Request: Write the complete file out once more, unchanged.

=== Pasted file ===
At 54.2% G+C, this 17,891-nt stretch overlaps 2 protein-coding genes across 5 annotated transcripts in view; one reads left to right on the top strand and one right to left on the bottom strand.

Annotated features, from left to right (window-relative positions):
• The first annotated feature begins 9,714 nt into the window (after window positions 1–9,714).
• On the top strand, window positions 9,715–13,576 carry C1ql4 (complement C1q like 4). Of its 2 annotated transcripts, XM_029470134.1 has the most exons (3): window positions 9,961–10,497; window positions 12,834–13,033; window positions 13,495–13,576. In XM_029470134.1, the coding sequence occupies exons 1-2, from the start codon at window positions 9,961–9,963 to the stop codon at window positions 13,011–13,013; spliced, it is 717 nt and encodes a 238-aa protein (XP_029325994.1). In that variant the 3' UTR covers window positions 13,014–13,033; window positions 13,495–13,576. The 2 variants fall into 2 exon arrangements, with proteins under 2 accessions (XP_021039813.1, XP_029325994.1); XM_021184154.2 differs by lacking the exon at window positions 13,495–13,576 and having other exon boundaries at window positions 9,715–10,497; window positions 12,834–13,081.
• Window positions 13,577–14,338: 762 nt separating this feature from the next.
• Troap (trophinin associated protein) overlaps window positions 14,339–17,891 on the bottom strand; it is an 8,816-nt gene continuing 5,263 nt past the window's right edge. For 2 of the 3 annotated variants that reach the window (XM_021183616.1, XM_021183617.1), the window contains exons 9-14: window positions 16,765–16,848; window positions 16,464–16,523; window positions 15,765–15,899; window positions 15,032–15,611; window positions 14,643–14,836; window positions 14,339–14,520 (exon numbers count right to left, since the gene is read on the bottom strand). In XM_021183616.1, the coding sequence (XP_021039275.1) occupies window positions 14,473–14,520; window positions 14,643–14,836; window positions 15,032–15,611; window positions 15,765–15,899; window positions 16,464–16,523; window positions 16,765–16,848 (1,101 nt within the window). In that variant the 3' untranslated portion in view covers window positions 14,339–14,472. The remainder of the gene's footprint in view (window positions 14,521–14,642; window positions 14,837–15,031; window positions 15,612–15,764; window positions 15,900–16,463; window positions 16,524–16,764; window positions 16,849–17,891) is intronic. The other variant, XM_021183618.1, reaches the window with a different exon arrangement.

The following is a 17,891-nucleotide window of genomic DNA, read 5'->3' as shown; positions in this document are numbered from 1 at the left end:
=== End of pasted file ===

At 54.2% G+C, this 17,891-nt stretch overlaps 2 protein-coding genes across 5 annotated transcripts in view; one reads left to right on the top strand and one right to left on the bottom strand.

Annotated features, from left to right (window-relative positions):
• The first annotated feature begins 9,714 nt into the window (after window positions 1–9,714).
• On the top strand, window positions 9,715–13,576 carry C1ql4 (complement C1q like 4). Of its 2 annotated transcripts, XM_029470134.1 has the most exons (3): window positions 9,961–10,497; window positions 12,834–13,033; window positions 13,495–13,576. In XM_029470134.1, the coding sequence occupies exons 1-2, from the start codon at window positions 9,961–9,963 to the stop codon at window positions 13,011–13,013; spliced, it is 717 nt and encodes a 238-aa protein (XP_029325994.1). In that variant the 3' UTR covers window positions 13,014–13,033; window positions 13,495–13,576. The 2 variants fall into 2 exon arrangements, with proteins under 2 accessions (XP_021039813.1, XP_029325994.1); XM_021184154.2 differs by lacking the exon at window positions 13,495–13,576 and having other exon boundaries at window positions 9,715–10,497; window positions 12,834–13,081.
• Window positions 13,577–14,338: 762 nt separating this feature from the next.
• Troap (trophinin associated protein) overlaps window positions 14,339–17,891 on the bottom strand; it is an 8,816-nt gene continuing 5,263 nt past the window's right edge. For 2 of the 3 annotated variants that reach the window (XM_021183616.1, XM_021183617.1), the window contains exons 9-14: window positions 16,765–16,848; window positions 16,464–16,523; window positions 15,765–15,899; window positions 15,032–15,611; window positions 14,643–14,836; window positions 14,339–14,520 (exon numbers count right to left, since the gene is read on the bottom strand). In XM_021183616.1, the coding sequence (XP_021039275.1) occupies window positions 14,473–14,520; window positions 14,643–14,836; window positions 15,032–15,611; window positions 15,765–15,899; window positions 16,464–16,523; window positions 16,765–16,848 (1,101 nt within the window). In that variant the 3' untranslated portion in view covers window positions 14,339–14,472. The remainder of the gene's footprint in view (window positions 14,521–14,642; window positions 14,837–15,031; window positions 15,612–15,764; window positions 15,900–16,463; window positions 16,524–16,764; window positions 16,849–17,891) is intronic. The other variant, XM_021183618.1, reaches the window with a different exon arrangement.

The following is a 17,891-nucleotide window of genomic DNA, read 5'->3' as shown; positions in this document are numbered from 1 at the left end: